Confirmed Speakers: Caroline Arscott (Courtauld Institute of Art) • Fabio Barry (Stanford University) • Matthew C. Hunter (McGill University) • Yukio Lippit (Harvard University) • Jeffrey Moser (McGill University) • Alexander Nemerov (Stanford University) • Jennifer L. Roberts (Harvard University) • Itay Sapir (UQAM) with response by Sarah Hamill (Oberlin College)
Session Chairs: Byron Hamann (Ohio State University), Amelia Jones (McGill University), Jonathan Sachs (Concordia University) and Nicholas Dew (McGill University)
In an influential essay, contemporary artist Jeff Wall has sketched a suggestive genealogy linking chemical photography to a range of fluid processes and their modes of “liquid intelligence.” By Wall’s telling, wet procedures done in the dark historically connect photography to a vast, subterranean network of primordial acts of chemical transformation like dyeing and bleaching. But, the pull of liquids on art and aesthetic imagination runs deeper still. From the unctuous stains of Titian’s macchie to Ed Ruscha’s “liquid word” paintings—from Kenneth Anger’s filmic imagination of the Renaissance garden’s ritualized, watery flows to the “boggy, soggy, squitchy” picture that flummoxes Ishmael at Melville’s Spouter-Inn—the urge to sound the fluid image abides. Where Walter Pater would explain Leonardo’s strange imaginings as like sight “in some brief interval of falling rain at daybreak, or through deep water,” no less central a theorist of pictorial ontology than Leon Battista Alberti appealed to the myth of Narcissus. “What is painting,” Alberti asks, “but the act of embracing by means of art the surface of the pool?”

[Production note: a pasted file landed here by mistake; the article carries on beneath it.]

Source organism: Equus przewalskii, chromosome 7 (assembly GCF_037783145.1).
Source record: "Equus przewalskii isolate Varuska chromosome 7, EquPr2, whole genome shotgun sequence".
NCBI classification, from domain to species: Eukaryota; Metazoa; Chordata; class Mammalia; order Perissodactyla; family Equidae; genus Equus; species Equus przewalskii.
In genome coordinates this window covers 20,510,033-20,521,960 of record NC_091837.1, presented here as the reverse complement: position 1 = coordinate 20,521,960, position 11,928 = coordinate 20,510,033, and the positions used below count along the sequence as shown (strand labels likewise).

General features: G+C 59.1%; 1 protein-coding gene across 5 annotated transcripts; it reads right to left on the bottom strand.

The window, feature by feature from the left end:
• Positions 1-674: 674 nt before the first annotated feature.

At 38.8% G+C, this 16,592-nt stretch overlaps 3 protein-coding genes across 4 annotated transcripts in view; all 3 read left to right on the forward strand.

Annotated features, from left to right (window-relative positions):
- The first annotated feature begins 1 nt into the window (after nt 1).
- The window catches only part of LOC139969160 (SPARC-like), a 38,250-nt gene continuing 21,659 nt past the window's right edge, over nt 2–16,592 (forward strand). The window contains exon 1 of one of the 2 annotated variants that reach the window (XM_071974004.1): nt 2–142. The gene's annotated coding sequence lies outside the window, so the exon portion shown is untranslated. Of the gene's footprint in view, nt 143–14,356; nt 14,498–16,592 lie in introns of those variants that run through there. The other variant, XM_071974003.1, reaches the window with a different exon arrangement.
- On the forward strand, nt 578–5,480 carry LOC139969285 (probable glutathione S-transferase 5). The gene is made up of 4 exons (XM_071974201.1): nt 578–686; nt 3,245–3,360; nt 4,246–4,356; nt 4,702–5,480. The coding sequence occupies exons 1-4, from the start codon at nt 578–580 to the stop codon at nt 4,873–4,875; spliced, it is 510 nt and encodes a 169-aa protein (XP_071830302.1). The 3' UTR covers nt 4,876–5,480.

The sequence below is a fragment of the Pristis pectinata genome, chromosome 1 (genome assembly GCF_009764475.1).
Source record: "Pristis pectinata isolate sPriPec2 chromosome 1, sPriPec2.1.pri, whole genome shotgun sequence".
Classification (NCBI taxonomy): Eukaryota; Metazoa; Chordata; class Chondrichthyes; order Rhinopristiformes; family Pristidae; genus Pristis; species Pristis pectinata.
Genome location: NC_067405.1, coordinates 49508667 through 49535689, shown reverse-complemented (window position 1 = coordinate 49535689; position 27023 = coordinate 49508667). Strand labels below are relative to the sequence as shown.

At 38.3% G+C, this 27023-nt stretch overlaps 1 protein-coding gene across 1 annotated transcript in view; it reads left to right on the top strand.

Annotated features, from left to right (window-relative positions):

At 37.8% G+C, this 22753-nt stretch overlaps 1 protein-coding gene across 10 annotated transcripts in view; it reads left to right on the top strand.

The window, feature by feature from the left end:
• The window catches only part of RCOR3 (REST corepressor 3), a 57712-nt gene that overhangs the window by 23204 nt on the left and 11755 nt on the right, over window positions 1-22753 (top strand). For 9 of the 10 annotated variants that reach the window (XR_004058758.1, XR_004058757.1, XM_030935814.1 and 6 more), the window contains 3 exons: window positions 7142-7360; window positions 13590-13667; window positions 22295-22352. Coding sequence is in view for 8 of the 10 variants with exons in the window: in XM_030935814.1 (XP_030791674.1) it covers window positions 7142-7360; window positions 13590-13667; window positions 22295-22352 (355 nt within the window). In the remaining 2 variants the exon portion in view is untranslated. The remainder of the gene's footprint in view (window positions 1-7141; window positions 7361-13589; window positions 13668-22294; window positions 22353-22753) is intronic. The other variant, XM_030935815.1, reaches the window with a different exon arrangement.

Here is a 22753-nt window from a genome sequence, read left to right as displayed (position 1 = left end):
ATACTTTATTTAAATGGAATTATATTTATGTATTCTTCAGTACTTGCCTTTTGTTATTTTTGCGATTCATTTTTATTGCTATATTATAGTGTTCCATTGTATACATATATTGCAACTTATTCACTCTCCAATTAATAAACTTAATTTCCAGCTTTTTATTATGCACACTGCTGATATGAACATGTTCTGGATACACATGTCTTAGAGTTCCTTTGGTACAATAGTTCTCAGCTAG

Hosted through the Department of Art History and Communication Studies at McGill University and Media@McGill, this conference aims to thematize liquid intelligence and the broader aesthetics of fluidity in which it moves. Drawing together leading, international scholars, the conference seeks to open conversations around conceptions of photography, painting, and other fluid strategies made perceptible by pushing upon liquid intelligence. Can an ingenuity of liquid realization be constructively compared, we might ask, to the raw, “fluid” smarts that psychologists oppose to formal, “crystallized” intelligence? Might the theoretical heuristic of liquid thinking devised for a recent, proximate past help flush out the modalities of more distant minds responsible for, say, the oozing, oil-spotted glazes of medieval tenmoku tea wares or the inky insubstantiality of Zen patriarch portraits? If we, like the intergalactic researchers in Andrei Tarkovsky’s Solaris, are influenced by the hegemonic, fluid images we study, how might those subtle currents work to dissolve the dry media genealogies and hoary theoretical constructs that continue inform much thinking on relations between photography, painting and other arts past and present?